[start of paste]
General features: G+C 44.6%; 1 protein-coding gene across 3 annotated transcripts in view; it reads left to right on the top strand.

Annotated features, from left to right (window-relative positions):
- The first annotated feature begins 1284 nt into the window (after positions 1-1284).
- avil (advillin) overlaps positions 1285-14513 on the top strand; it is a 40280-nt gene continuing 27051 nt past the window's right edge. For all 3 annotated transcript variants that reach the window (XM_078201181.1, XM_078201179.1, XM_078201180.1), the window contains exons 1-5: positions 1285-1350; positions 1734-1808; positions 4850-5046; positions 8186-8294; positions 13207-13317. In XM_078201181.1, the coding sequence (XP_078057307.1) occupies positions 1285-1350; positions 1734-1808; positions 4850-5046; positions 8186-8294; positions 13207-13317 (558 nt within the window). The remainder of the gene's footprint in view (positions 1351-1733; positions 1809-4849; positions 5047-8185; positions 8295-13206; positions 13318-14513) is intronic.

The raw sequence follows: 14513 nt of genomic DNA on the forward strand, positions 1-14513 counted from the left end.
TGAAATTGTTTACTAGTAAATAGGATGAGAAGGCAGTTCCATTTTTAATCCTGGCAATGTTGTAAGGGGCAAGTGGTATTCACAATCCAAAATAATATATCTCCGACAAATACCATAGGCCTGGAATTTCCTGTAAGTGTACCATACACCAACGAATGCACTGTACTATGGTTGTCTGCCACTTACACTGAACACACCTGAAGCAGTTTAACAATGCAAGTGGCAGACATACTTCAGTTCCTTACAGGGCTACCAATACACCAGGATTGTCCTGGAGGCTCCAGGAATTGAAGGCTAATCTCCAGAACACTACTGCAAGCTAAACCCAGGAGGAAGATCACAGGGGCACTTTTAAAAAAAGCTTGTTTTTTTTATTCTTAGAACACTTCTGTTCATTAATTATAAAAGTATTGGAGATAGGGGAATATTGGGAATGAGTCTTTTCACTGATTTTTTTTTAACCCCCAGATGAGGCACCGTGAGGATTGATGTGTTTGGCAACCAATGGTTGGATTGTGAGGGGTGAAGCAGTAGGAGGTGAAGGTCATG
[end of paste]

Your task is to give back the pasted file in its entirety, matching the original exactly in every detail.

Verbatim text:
General features: G+C 44.6%; 1 protein-coding gene across 3 annotated transcripts in view; it reads left to right on the top strand.

Annotated features, from left to right (window-relative positions):
- The first annotated feature begins 1284 nt into the window (after positions 1-1284).
- avil (advillin) overlaps positions 1285-14513 on the top strand; it is a 40280-nt gene continuing 27051 nt past the window's right edge. For all 3 annotated transcript variants that reach the window (XM_078201181.1, XM_078201179.1, XM_078201180.1), the window contains exons 1-5: positions 1285-1350; positions 1734-1808; positions 4850-5046; positions 8186-8294; positions 13207-13317. In XM_078201181.1, the coding sequence (XP_078057307.1) occupies positions 1285-1350; positions 1734-1808; positions 4850-5046; positions 8186-8294; positions 13207-13317 (558 nt within the window). The remainder of the gene's footprint in view (positions 1351-1733; positions 1809-4849; positions 5047-8185; positions 8295-13206; positions 13318-14513) is intronic.

The raw sequence follows: 14513 nt of genomic DNA on the forward strand, positions 1-14513 counted from the left end.
TGAAATTGTTTACTAGTAAATAGGATGAGAAGGCAGTTCCATTTTTAATCCTGGCAATGTTGTAAGGGGCAAGTGGTATTCACAATCCAAAATAATATATCTCCGACAAATACCATAGGCCTGGAATTTCCTGTAAGTGTACCATACACCAACGAATGCACTGTACTATGGTTGTCTGCCACTTACACTGAACACACCTGAAGCAGTTTAACAATGCAAGTGGCAGACATACTTCAGTTCCTTACAGGGCTACCAATACACCAGGATTGTCCTGGAGGCTCCAGGAATTGAAGGCTAATCTCCAGAACACTACTGCAAGCTAAACCCAGGAGGAAGATCACAGGGGCACTTTTAAAAAAAGCTTGTTTTTTTTATTCTTAGAACACTTCTGTTCATTAATTATAAAAGTATTGGAGATAGGGGAATATTGGGAATGAGTCTTTTCACTGATTTTTTTTTAACCCCCAGATGAGGCACCGTGAGGATTGATGTGTTTGGCAACCAATGGTTGGATTGTGAGGGGTGAAGCAGTAGGAGGTGAAGGTCATG